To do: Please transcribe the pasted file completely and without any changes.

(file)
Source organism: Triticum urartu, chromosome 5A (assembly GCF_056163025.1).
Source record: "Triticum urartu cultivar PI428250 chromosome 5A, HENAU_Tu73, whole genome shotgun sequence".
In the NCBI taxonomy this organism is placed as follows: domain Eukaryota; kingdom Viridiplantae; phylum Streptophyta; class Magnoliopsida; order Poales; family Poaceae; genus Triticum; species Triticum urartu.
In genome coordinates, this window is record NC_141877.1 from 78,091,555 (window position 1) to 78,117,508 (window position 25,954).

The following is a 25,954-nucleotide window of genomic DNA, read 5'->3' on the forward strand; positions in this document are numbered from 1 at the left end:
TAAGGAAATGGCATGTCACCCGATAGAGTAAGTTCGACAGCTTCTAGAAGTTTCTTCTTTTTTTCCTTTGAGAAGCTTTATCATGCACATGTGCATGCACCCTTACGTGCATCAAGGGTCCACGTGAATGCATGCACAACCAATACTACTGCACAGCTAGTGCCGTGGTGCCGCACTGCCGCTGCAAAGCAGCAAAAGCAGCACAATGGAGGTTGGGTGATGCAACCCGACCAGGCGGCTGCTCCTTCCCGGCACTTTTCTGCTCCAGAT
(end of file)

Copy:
Source organism: Triticum urartu, chromosome 5A (assembly GCF_056163025.1).
Source record: "Triticum urartu cultivar PI428250 chromosome 5A, HENAU_Tu73, whole genome shotgun sequence".
In the NCBI taxonomy this organism is placed as follows: domain Eukaryota; kingdom Viridiplantae; phylum Streptophyta; class Magnoliopsida; order Poales; family Poaceae; genus Triticum; species Triticum urartu.
In genome coordinates, this window is record NC_141877.1 from 78,091,555 (window position 1) to 78,117,508 (window position 25,954).

The following is a 25,954-nucleotide window of genomic DNA, read 5'->3' on the forward strand; positions in this document are numbered from 1 at the left end:
TAAGGAAATGGCATGTCACCCGATAGAGTAAGTTCGACAGCTTCTAGAAGTTTCTTCTTTTTTTCCTTTGAGAAGCTTTATCATGCACATGTGCATGCACCCTTACGTGCATCAAGGGTCCACGTGAATGCATGCACAACCAATACTACTGCACAGCTAGTGCCGTGGTGCCGCACTGCCGCTGCAAAGCAGCAAAAGCAGCACAATGGAGGTTGGGTGATGCAACCCGACCAGGCGGCTGCTCCTTCCCGGCACTTTTCTGCTCCAGAT